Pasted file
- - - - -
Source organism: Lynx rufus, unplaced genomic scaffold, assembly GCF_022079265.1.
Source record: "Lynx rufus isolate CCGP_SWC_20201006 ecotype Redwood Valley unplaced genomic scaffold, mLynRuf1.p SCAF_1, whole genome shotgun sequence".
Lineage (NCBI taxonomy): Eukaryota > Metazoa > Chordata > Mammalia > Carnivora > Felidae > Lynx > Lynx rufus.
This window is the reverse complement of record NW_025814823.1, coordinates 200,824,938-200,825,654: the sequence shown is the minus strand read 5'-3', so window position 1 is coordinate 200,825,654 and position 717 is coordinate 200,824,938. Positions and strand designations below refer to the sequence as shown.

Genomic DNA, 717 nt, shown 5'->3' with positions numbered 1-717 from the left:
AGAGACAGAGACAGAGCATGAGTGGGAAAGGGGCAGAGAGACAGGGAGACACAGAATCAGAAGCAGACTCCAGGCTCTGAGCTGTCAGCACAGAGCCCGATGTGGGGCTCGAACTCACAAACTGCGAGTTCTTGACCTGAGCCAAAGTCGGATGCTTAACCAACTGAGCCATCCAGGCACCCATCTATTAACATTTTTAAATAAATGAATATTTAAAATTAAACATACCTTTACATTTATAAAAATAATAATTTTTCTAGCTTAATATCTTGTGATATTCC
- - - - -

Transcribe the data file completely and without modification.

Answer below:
Source organism: Lynx rufus, unplaced genomic scaffold, assembly GCF_022079265.1.
Source record: "Lynx rufus isolate CCGP_SWC_20201006 ecotype Redwood Valley unplaced genomic scaffold, mLynRuf1.p SCAF_1, whole genome shotgun sequence".
Lineage (NCBI taxonomy): Eukaryota > Metazoa > Chordata > Mammalia > Carnivora > Felidae > Lynx > Lynx rufus.
This window is the reverse complement of record NW_025814823.1, coordinates 200,824,938-200,825,654: the sequence shown is the minus strand read 5'-3', so window position 1 is coordinate 200,825,654 and position 717 is coordinate 200,824,938. Positions and strand designations below refer to the sequence as shown.

Genomic DNA, 717 nt, shown 5'->3' with positions numbered 1-717 from the left:
AGAGACAGAGACAGAGCATGAGTGGGAAAGGGGCAGAGAGACAGGGAGACACAGAATCAGAAGCAGACTCCAGGCTCTGAGCTGTCAGCACAGAGCCCGATGTGGGGCTCGAACTCACAAACTGCGAGTTCTTGACCTGAGCCAAAGTCGGATGCTTAACCAACTGAGCCATCCAGGCACCCATCTATTAACATTTTTAAATAAATGAATATTTAAAATTAAACATACCTTTACATTTATAAAAATAATAATTTTTCTAGCTTAATATCTTGTGATATTCC